- At its Supercomputing 2023 event, Nvidia unveiled upgraded chips and a supercomputer that can accelerate scientific research.
It has been a breakout year for Nvidia, and it’s not because of gaming or Bitcoin mining—2023 has seen the chipmaker not just participating in the AI revolution but driving it forward, with a laundry list of updates and upgrades that continue to set new benchmarks for computing power.
Ian Buck, Nvidia Vice President of high-performance computing and hyperscale data center business, invoked this sentiment at the company’s Supercomputing 2023 event today, saying, “Computing stands as the bedrock of modern civilization, fueling scientific discovery, powering industrial automation, and birthing artificial intelligence.”
He pointed out that CPU performance grew 10,000 fold over the past 20 years, but that “that trajectory has stagnated” as “incremental gains… bring disproportionate costs and power increases.”
Buck framed the day’s announcements as part of “a new computing law.”
Advances in Supercomputing Hopper Chips
Nvidia’s update to its Hopper GPU chips, the Nvidia H200, delivers improved performance but also enables cost and energy efficiency, Buck said, accelerating industrial design and simulation—especially in the realm of data centers.
“The Nvidia H200 is the first GPU to offer HBM3e — faster, larger memory to fuel the acceleration of generative AI and large language models, while advancing scientific computing for HPC workloads,” the company declared in an official announcement, its 14GB of memory processing 4.8 terabytes per second, “nearly double the capacity and 2.4x more bandwidth compared with its predecessor.”
The Grace Hopper superchips, which merge Nvidia’s Grace and Hopper technology, power supercomputers built by major manufacturers like Dell and HPE. The GH200 is used in research and heavy computation tasks, offering a combined 200 exaflops—one quintillion floating point operations per second—of AI performance.
Top computing centers like Germany’s Jülich Supercomputing Centre and the University of Bristol are integrating the GH200 in their systems, Nvidia said. JUPITER, set to be Europe’s first exascale supercomputer, will tackle pressing scientific challenges.
“Jupiter will be the world’s most powerful AI supercomputer powered by nearly 24,000 GH200 Super chips, all interconnected via Nvidia InfiniBand,” Buck said.
Goodbye CPUs, welcome QPUs
Nvidia also talked about the development of quantum processing units (QPUs).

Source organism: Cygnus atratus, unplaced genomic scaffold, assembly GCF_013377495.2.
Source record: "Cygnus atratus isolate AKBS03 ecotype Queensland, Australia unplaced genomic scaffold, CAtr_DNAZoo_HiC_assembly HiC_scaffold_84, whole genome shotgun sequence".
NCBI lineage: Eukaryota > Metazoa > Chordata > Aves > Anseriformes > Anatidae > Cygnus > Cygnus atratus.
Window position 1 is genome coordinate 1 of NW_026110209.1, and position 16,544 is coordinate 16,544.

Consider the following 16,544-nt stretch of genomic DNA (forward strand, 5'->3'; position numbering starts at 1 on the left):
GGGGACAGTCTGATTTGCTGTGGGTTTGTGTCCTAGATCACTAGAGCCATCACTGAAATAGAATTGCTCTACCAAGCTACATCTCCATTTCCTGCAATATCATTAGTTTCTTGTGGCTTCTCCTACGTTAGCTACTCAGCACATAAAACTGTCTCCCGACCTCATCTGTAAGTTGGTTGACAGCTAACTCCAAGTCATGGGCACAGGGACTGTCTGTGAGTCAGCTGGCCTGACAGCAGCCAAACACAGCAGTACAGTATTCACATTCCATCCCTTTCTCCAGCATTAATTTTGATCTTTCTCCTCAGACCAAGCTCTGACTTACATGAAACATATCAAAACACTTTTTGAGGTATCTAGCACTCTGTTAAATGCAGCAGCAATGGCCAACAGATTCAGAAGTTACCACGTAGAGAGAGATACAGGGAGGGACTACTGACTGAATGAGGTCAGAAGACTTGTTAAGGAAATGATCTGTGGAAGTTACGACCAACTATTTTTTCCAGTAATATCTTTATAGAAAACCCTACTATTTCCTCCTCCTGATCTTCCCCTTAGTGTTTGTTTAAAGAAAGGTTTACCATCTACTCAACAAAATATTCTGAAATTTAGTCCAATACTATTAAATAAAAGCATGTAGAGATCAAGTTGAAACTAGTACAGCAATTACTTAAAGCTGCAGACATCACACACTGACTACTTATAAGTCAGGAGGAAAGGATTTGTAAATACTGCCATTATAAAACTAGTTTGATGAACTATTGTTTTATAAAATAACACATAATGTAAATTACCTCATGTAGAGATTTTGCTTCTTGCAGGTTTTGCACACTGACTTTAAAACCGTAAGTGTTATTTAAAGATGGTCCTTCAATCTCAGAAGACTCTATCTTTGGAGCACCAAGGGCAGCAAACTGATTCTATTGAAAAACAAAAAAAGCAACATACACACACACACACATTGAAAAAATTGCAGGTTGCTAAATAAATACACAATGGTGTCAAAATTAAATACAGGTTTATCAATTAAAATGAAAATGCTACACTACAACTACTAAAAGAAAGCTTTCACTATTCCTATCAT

“As future supercomputers incorporate quantum processors, Nvidia is leading the way with an open programming model called CUDA quantum to facilitate this integration, steering towards the era of quantum accelerated supercomputing,” Buck said.
Integrating CUDA quantum into its computing platform has allowed researchers to simulate quantum processors, but Nvidia’s contribution to quantum computing is not just theoretical. For instance, researchers at BASF utilized CUDA quantum to pioneer a hybrid quantum-classical method for simulating chemical catalysts. This could protect humans against harmful metals, for example. Similarly, Stony Brook and Brookhaven National Laboratory researchers are using Nvidia technologies to simulate particle physics, which could replace costly and time-consuming particle accelerator experiments.
Bbeyond computing hardware, the company points out that it supports AI-driven businesses, supplying hardware for startups and firms to train their models. Industry giants such as OpenAI and Stability AI rely heavily on Nvidia technology. This engagement is reflected in the company’s impressive stock growth, which soared nearly 200% in 2023, cementing its position as one of the leading businesses powering the SP500.
The company’s role as the engine behind numerous AI businesses, coupled with technological advancements such as the Hopper chips and the Nvidia H200, positions it at the forefront of the AI revolution. With the stock market reflecting this growth, and AI in the crosshairs of everyone, NVIDIA is having a big moment.
The future, it seems, is not just written in codes but also the silicon of Nvidia’s groundbreaking chips.